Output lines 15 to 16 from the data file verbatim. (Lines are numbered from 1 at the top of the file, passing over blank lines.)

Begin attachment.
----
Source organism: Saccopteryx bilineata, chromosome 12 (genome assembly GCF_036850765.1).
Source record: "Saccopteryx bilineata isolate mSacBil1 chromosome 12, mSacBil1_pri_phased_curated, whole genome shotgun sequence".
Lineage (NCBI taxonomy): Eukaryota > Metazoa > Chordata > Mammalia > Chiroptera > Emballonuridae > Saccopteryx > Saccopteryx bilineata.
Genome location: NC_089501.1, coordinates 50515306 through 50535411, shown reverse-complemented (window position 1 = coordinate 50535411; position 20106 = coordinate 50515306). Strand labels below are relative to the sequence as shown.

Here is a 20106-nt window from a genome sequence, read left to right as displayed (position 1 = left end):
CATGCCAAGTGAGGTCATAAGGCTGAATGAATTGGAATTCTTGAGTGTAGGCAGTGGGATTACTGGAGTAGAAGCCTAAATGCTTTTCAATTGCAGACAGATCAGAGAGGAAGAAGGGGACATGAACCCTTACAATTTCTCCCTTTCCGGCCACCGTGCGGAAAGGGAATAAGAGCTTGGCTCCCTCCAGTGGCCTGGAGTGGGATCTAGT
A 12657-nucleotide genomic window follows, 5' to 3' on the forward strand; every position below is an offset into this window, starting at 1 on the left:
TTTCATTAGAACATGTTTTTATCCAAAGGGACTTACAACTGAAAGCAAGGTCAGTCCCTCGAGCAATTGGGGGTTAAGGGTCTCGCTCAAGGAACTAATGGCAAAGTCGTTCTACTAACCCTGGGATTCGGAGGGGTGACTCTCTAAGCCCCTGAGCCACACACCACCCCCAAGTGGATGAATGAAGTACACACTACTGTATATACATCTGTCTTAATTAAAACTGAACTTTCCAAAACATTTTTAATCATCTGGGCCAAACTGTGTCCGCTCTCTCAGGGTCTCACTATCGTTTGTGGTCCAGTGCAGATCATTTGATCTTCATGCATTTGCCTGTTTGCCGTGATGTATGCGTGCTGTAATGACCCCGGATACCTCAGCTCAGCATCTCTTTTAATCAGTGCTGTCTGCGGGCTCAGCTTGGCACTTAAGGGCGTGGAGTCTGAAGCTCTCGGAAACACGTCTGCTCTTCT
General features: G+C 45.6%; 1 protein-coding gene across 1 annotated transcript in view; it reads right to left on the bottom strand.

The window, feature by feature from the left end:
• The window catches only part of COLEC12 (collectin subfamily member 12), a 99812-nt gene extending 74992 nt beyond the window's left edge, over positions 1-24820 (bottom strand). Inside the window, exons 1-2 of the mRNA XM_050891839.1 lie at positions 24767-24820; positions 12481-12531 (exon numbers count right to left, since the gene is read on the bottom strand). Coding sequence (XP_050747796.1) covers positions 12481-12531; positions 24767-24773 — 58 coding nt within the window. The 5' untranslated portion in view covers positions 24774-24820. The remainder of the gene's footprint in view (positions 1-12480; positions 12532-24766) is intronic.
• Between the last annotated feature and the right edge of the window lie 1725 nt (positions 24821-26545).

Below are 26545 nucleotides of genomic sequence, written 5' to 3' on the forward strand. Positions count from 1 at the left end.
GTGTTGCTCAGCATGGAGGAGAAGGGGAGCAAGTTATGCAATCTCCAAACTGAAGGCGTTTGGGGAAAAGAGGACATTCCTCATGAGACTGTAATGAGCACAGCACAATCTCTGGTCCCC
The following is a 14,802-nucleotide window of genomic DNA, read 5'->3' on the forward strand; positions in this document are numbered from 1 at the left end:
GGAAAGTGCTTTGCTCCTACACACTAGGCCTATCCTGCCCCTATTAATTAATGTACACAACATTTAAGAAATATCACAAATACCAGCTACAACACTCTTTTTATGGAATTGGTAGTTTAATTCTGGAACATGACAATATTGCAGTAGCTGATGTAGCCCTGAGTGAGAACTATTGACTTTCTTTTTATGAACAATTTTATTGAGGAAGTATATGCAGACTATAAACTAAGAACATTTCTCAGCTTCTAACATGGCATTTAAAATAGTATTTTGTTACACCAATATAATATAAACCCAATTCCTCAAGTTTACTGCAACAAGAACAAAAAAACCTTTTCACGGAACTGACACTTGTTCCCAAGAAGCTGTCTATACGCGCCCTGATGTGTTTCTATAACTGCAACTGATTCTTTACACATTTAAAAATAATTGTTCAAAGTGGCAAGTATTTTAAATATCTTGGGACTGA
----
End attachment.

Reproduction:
The following is a 14,802-nucleotide window of genomic DNA, read 5'->3' on the forward strand; positions in this document are numbered from 1 at the left end:
GGAAAGTGCTTTGCTCCTACACACTAGGCCTATCCTGCCCCTATTAATTAATGTACACAACATTTAAGAAATATCACAAATACCAGCTACAACACTCTTTTTATGGAATTGGTAGTTTAATTCTGGAACATGACAATATTGCAGTAGCTGATGTAGCCCTGAGTGAGAACTATTGACTTTCTTTTTATGAACAATTTTATTGAGGAAGTATATGCAGACTATAAACTAAGAACATTTCTCAGCTTCTAACATGGCATTTAAAATAGTATTTTGTTACACCAATATAATATAAACCCAATTCCTCAAGTTTACTGCAACAAGAACAAAAAAACCTTTTCACGGAACTGACACTTGTTCCCAAGAAGCTGTCTATACGCGCCCTGATGTGTTTCTATAACTGCAACTGATTCTTTACACATTTAAAAATAATTGTTCAAAGTGGCAAGTATTTTAAATATCTTGGGACTGA